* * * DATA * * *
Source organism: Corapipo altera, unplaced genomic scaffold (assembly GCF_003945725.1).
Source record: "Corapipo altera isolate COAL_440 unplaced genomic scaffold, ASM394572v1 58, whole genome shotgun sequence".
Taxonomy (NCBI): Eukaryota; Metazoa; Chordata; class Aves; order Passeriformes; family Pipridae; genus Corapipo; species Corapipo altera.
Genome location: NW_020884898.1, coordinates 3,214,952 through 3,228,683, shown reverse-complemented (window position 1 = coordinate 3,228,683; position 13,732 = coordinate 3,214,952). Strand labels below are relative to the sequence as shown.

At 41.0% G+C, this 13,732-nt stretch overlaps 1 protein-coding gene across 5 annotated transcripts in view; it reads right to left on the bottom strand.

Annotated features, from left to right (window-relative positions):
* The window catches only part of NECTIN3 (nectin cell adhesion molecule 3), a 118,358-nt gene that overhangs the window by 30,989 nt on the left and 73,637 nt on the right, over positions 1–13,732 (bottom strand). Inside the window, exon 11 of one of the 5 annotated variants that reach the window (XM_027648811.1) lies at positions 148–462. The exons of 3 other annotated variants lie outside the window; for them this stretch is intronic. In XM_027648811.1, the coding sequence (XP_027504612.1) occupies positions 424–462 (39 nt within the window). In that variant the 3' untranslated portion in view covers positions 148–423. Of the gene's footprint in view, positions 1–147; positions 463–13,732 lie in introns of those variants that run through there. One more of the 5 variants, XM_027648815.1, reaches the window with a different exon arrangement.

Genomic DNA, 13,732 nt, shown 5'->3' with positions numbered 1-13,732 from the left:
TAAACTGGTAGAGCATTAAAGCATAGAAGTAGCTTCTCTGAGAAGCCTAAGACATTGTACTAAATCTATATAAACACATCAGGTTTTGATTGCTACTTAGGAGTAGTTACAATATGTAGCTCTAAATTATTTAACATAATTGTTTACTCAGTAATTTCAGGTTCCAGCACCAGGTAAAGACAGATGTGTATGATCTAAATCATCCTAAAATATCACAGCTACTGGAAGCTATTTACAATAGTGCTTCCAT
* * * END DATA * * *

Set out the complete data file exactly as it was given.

Source organism: Corapipo altera, unplaced genomic scaffold (assembly GCF_003945725.1).
Source record: "Corapipo altera isolate COAL_440 unplaced genomic scaffold, ASM394572v1 58, whole genome shotgun sequence".
Taxonomy (NCBI): Eukaryota; Metazoa; Chordata; class Aves; order Passeriformes; family Pipridae; genus Corapipo; species Corapipo altera.
Genome location: NW_020884898.1, coordinates 3,214,952 through 3,228,683, shown reverse-complemented (window position 1 = coordinate 3,228,683; position 13,732 = coordinate 3,214,952). Strand labels below are relative to the sequence as shown.

At 41.0% G+C, this 13,732-nt stretch overlaps 1 protein-coding gene across 5 annotated transcripts in view; it reads right to left on the bottom strand.

Annotated features, from left to right (window-relative positions):
* The window catches only part of NECTIN3 (nectin cell adhesion molecule 3), a 118,358-nt gene that overhangs the window by 30,989 nt on the left and 73,637 nt on the right, over positions 1–13,732 (bottom strand). Inside the window, exon 11 of one of the 5 annotated variants that reach the window (XM_027648811.1) lies at positions 148–462. The exons of 3 other annotated variants lie outside the window; for them this stretch is intronic. In XM_027648811.1, the coding sequence (XP_027504612.1) occupies positions 424–462 (39 nt within the window). In that variant the 3' untranslated portion in view covers positions 148–423. Of the gene's footprint in view, positions 1–147; positions 463–13,732 lie in introns of those variants that run through there. One more of the 5 variants, XM_027648815.1, reaches the window with a different exon arrangement.

Genomic DNA, 13,732 nt, shown 5'->3' with positions numbered 1-13,732 from the left:
TAAACTGGTAGAGCATTAAAGCATAGAAGTAGCTTCTCTGAGAAGCCTAAGACATTGTACTAAATCTATATAAACACATCAGGTTTTGATTGCTACTTAGGAGTAGTTACAATATGTAGCTCTAAATTATTTAACATAATTGTTTACTCAGTAATTTCAGGTTCCAGCACCAGGTAAAGACAGATGTGTATGATCTAAATCATCCTAAAATATCACAGCTACTGGAAGCTATTTACAATAGTGCTTCCAT